For much of the last three-and-a-half years, Parliament Square and nearby College Green in central London have acted as a microcosm for the Brexit debate.
On any given day protesters wrapped in Union Jack flags and just as many holding the blue and yellow mark of the European Union aimed to influence politicians, the media, and passersby on their thoughts and feelings on the biggest constitutional change in the UK for decades.
The cry of “stop Brexit” has been bellowed, with the sound bouncing off the surrounding buildings.And you would be lucky to get by without a leaflet being thrust into your hand.
Today, this country’s final day as part of the EU, was no different.
As organisers geared up to host Nigel Farage’s Brexit Party in the square later in the evening, Mark Desmond, from Essex, had already found his spot from which he would celebrate.
“What is so wrong with a nice bit of patriotism? Patriotism will make the country strong,” Mr Desmond said, holding a pole sporting the Union Jack, and the American flag, among others.
“And people don't have to fight. We can all work together, we can all build business, we can all build strong communities. What is wrong with that?”
Mr Desmond’s view seems simple, but the process of Brexit has been nothing but.
Seemingly never ending votes, Government defeats, and extensions made it appear we may never reach the point of leaving.
“This never should have taken this long,” Mr Desmond said. “People over there in Parliament basically turned on the people.”
It is a feeling found across the country, of feeling forgotten and not listened to - felt before the Brexit vote and since. But for others, not all hope is lost.
Slyvia Zamperini and Louise Brown, stood right next to Mr Desmond, could not be further away in their views.
Ms Brown, part of North East for Europe, had travelled to London to show her disgust.
She said: “We want to show the press here, especially the world's press, that for more than half of the country this is the day of depression, Brexit day.
The country is very divided, but the latest polls actually showed that the majority is for Remain.
“And so it's not a day of celebration for us, we feel like we're here because we're getting all of our rights taken off us.”
Ms Zamperini added: “The referendum was rigged, taxpaying EU citizens, were allowed to vote. Why should I respect the result of a referendum which was rigged to start with, which was also advisory?
“I'm standing here because tonight at 11.01pm phase two of the campaign starts again, to rejoin and to hold people to account.”
Ms Brown said: “The surge of young people coming in, they already are seeing their rights have been stripped especially the one about working in the EU. And they're going to be so angry about it.”
Some 170 miles north in Doncaster, where the 69 per cent of voters who supported a departure from the EU made it the biggest Brexit-backing area in Yorkshire, the prevailing emotion was one of relief that it was all over.
Elaine Woodward, 58, a retired IT project manager from Tickhill, said: "I voted to Remain but was happy to follow the democratic result. If anything I am just relieved it is over and done with and as a country we can just move on and pull together. I don't care about Big Ben ringing and things like that.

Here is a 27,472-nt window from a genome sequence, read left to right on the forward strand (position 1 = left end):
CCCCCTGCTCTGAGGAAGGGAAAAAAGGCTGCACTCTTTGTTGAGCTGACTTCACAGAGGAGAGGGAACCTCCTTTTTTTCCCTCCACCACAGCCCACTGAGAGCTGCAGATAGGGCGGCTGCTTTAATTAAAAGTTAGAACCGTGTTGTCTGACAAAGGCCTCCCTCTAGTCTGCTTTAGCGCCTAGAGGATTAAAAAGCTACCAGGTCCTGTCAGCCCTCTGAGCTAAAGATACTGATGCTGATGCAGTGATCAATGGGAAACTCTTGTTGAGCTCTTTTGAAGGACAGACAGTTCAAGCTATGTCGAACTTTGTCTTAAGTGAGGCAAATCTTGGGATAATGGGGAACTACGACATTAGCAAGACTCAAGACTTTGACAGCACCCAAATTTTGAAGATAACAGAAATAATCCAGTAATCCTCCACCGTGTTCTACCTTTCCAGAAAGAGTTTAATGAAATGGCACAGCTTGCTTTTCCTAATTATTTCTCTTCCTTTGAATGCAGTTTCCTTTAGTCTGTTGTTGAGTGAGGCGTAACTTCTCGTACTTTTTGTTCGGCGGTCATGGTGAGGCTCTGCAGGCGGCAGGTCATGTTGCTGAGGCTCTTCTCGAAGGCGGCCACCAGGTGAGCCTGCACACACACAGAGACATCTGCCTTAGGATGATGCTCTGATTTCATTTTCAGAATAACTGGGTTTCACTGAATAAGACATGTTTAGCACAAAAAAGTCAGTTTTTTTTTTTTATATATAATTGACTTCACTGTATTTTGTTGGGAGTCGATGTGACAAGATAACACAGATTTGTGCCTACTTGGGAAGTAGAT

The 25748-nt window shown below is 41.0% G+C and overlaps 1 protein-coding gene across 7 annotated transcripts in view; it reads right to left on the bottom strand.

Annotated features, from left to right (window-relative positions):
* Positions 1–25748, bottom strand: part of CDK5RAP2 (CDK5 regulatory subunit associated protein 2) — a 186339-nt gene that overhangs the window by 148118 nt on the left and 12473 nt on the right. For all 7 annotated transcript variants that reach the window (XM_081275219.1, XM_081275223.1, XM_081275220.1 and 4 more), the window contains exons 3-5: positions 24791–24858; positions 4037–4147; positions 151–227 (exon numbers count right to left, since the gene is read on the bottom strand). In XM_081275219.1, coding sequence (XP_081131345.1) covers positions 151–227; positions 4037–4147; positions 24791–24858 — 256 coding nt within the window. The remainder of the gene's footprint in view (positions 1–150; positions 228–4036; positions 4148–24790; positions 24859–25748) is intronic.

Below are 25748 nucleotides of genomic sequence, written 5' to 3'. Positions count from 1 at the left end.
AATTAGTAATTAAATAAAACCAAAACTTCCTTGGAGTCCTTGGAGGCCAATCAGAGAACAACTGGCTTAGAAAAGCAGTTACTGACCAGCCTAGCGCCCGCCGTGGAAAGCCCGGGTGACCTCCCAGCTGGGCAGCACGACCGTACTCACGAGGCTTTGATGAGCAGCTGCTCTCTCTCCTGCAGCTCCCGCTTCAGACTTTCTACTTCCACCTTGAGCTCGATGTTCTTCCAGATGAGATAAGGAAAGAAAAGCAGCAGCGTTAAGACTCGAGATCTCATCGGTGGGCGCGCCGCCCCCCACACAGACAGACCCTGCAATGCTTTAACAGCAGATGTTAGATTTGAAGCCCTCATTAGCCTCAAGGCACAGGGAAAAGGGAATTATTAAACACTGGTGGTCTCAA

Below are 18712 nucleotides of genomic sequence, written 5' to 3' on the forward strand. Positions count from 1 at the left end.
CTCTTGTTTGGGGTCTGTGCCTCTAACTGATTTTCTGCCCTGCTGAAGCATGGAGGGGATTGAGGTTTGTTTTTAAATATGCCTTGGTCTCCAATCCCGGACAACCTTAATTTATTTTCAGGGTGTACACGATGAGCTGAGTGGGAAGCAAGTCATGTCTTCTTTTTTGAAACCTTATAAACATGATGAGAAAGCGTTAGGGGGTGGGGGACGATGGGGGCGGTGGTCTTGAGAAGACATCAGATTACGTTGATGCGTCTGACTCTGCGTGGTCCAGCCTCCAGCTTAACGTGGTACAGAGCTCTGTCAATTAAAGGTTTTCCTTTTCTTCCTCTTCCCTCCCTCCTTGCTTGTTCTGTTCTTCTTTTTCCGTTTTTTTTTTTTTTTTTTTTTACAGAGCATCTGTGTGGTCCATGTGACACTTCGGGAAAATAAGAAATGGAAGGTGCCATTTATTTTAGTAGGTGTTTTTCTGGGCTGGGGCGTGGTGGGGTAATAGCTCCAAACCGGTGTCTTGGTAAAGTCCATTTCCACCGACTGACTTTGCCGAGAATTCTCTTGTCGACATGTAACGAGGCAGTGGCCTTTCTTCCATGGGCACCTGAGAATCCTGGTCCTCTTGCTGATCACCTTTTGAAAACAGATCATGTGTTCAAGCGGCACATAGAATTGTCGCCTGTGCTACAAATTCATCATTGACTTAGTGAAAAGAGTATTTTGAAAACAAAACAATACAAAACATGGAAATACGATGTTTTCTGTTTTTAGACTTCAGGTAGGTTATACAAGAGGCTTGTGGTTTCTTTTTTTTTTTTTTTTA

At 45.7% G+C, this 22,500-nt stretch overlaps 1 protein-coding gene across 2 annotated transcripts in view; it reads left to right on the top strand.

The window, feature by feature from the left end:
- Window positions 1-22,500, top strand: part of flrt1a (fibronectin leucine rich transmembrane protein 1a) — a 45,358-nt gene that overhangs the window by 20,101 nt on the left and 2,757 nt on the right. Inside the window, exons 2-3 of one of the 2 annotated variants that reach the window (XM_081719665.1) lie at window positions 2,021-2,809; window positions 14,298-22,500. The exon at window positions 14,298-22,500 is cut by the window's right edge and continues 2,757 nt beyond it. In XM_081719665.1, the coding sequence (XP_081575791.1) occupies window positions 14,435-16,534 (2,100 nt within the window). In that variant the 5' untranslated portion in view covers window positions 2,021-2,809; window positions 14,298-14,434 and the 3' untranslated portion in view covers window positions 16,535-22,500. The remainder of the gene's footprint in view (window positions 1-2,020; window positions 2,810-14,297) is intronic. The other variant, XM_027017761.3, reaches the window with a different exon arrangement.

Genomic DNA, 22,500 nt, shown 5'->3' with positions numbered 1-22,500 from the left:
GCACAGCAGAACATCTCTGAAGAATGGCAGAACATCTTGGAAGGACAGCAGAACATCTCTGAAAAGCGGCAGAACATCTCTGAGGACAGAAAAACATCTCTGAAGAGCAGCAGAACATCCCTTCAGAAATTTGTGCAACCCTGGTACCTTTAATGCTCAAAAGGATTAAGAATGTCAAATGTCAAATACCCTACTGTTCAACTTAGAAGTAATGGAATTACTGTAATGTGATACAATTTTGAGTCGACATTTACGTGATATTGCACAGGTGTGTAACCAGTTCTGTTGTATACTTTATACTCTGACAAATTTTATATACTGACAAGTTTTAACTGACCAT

"It is hard to say what difference it will make to Doncaster. To say we have had EU funding Doncaster doesn't look so smart but that is due to other things."
Marion Sides, a former Tesco worker from the nearby village of Warmsworth, described the UK's imminent departure as "fabulous".
"We have been waiting a long time for it and we've been fed up with what the Government has been doing, bickering, we have had enough of it all," she said. "That is why I am glad it is here.
"I do think we will be better off in the long run, We can make our own rules, we are not governed by the EU any more, it is lots of little things that are quite important to this country."
For Trevor Stead, 78, a retired heavy haulage fitter from Pudsey in West Yorkshire, the change in immigration rules was the biggest concern.
He said: "As soon as they shut the bloody doors, all we seem to get here is the dross of Europe. We need foreign professionals, let them come if they can pay their taxes. But we do seem to have a fair amount of dross. The sooner it happens the better. I wish they would shut the doors and get something organised instead of letting everyone roll in. The place is going to the dogs in a red truck.
"The majority of the country voted for Brexit, if we had stayed out I wouldn't have voted in a local or General Election again. What is the point of voting in the first place [if that had happened]?"
But not everyone who spoke to The Yorkshire Post was happy to be leaving. Mark Braddock, 52, from Denaby, said: "I think we should have stayed in, it is an excuse to get rid of workers' rights and things like that. People who will benefit economically will get richer, everyone else will be left behind."
Chris Madin, a 35-year-old singer from Doncaster, said Boris Johnson's Brexit deal "feels a bit like a rush job even though it has taken a long time", adding: "It feels like a very last-minute attempt to satisfy people."
And Helen Clegg, 35, from Barnsley, added: "I am sure things will change but there is not much I can do about it. I voted for Remain, but it is done and we have to make the best of it."